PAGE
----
February 25th, 2010 — 12:27am
Over the past few months we’ve seen more and more vacancies amongst the local retailers. Our end of Oxford street has become populated with For Lease signs and there are fewer new shops opening up in the area. The local realtors and landlords seem to be ignoring the fact that nobody can afford the exorbitant rents being charged in our area.
After months of watching this cycle of rents being raised, tenants moving out, new tenants moving in, rents being raised, tenants moving out, and so on we’ve finally lost one of the businesses the community loved and relied on.
Goodbye Greg, you’ll be missed, as will the best coffee in the Eastern Suburbs.
My last Kerb Coffee.
1 comment » | issues, Photography, the traps
February 18th, 2010 — 11:39pm
That’s what I named this donkey.
Comment » | Austral, Palling 'Round
February 18th, 2010 — 11:35pm
I did a little commercial work in Austral, found it interesting, so I’ve been back a couple times. Here are some shots from yesterday. Felt like a bit of a calm before the storm.
Comment » | Austral, Photography, the traps
February 18th, 2010 — 11:28pm
I enrolled at the Sydney College of the Arts on Monday, to do a Masters of Documentary Photography, here’s my thesis proposal:
Going West; Sydney’s Swelling Borders and Population
Planning for population growth has been a struggle in Sydney since the first fleet arrived. Limited resources, land that was untenable and a hostile climate were the original conspirators against the British colonials. Today’s planning issues have more to do with transportation, resource distribution and emerging racial tensions. Nowhere is this more evident than in Austral, a semi-rural, socio-economically disadvantaged town on Sydney’s South West edge.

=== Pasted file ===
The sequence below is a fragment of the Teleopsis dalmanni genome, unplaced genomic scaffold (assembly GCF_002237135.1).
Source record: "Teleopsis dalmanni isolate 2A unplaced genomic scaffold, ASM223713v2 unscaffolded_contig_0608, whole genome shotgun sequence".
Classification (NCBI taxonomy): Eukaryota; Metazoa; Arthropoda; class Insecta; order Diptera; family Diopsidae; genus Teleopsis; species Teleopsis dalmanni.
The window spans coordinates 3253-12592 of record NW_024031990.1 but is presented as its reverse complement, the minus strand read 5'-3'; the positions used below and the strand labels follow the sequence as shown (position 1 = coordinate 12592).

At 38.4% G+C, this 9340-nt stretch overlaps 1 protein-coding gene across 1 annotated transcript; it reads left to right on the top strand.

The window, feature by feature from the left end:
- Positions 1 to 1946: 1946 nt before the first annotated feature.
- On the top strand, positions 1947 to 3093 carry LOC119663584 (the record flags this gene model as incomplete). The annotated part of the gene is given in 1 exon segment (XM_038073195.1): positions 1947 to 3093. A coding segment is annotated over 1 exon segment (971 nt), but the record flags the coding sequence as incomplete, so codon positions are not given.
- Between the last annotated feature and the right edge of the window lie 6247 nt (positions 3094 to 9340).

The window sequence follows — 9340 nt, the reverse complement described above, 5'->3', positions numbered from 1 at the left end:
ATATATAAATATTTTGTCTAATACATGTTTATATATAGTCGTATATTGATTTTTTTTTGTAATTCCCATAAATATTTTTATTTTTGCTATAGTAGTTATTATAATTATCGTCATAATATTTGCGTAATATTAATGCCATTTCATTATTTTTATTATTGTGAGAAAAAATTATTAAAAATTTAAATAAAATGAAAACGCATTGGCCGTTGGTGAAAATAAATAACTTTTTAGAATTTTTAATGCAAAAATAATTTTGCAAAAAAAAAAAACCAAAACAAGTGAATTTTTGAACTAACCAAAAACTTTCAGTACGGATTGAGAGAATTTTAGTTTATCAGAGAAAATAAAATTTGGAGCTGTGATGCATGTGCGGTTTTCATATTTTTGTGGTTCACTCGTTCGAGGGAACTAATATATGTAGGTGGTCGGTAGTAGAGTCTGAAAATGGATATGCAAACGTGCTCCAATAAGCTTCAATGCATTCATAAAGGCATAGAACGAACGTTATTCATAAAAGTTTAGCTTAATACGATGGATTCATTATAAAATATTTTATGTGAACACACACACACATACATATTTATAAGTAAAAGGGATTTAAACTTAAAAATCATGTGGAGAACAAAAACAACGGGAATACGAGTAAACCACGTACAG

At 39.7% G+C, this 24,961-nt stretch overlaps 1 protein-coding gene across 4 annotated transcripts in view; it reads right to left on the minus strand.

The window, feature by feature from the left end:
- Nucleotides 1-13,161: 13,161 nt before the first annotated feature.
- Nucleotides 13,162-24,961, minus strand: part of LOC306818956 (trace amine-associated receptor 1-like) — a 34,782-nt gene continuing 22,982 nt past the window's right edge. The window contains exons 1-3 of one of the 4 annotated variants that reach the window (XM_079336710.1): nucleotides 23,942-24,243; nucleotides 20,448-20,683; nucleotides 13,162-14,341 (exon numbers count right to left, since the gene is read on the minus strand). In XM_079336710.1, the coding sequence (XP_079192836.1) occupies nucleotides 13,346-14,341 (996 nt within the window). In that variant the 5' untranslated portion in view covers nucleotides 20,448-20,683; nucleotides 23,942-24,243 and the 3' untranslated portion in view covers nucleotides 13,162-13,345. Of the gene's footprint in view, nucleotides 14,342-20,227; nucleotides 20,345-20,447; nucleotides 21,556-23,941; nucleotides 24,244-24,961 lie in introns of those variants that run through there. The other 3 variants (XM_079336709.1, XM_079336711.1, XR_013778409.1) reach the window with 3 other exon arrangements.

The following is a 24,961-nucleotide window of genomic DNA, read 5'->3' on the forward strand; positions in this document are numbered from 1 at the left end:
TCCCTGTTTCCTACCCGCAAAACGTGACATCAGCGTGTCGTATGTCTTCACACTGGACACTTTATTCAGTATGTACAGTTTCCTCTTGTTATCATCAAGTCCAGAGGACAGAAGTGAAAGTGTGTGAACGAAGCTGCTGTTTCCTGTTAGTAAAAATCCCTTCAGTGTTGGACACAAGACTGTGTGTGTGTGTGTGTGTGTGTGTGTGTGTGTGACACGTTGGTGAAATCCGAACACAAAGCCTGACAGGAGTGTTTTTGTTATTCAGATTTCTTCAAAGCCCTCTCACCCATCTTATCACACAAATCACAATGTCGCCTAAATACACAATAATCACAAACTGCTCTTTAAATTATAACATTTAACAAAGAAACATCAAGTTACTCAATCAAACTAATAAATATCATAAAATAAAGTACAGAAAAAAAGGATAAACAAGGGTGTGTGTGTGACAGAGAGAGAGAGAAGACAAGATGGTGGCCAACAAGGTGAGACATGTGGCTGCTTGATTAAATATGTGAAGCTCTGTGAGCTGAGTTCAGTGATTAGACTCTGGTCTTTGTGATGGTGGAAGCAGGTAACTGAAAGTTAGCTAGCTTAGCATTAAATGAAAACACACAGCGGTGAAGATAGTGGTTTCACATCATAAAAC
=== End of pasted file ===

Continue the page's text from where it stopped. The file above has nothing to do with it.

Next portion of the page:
Sydney’s population has grown at an average rate of 40,000 per year over the last 30 years and as such has had to expand its borders significantly. Bounded by ocean to the east and national park to the north and south, the population has had to expand west, towards the Blue Mountains. Suburb after suburb have been created and built up, not only as a reflection of a growing local population, but representative of a worldwide trend. As Sydney’s housing prices rise, those without wealth are forced further and further out of the centre of the city.
Austral is a suburb that is representative of the development that his occurring all over Australia, and the world. Austral rests at the junction of two major motorways and has seen a rapid increase in population. The township is at a crossroads, both geographically and metaphorically. Much of the surrounding land is still rural farmland. Vast green plains full of crops, but encroaching on one side are developments and a changing cultural identity. Buddhist temples and Mosques are amongst the first signs of the racially diverse population that are infiltrating the traditionally Caucasian-Australian area.
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My project will examine these interactions, both personal, and material. I will look at the way the homogenised global society is finding its way into once rural Australia, the continuum of culture that represents Australia’s identity and the changing face of Sydney’s landscape as a result of development.
 Australian Bureau of Statistics, Information Paper: An Introduction to Socio-Economic Indexes for Areas (SEIFA), 2006 (cat. no. 2039.0)
1 comment » | Australianess, Photography
February 15th, 2010 — 12:38am
It popped a hose after squash. He manned up and fixed it.
Comment » | Palling 'Round
February 15th, 2010 — 12:26am
Comment » | Piffle, the traps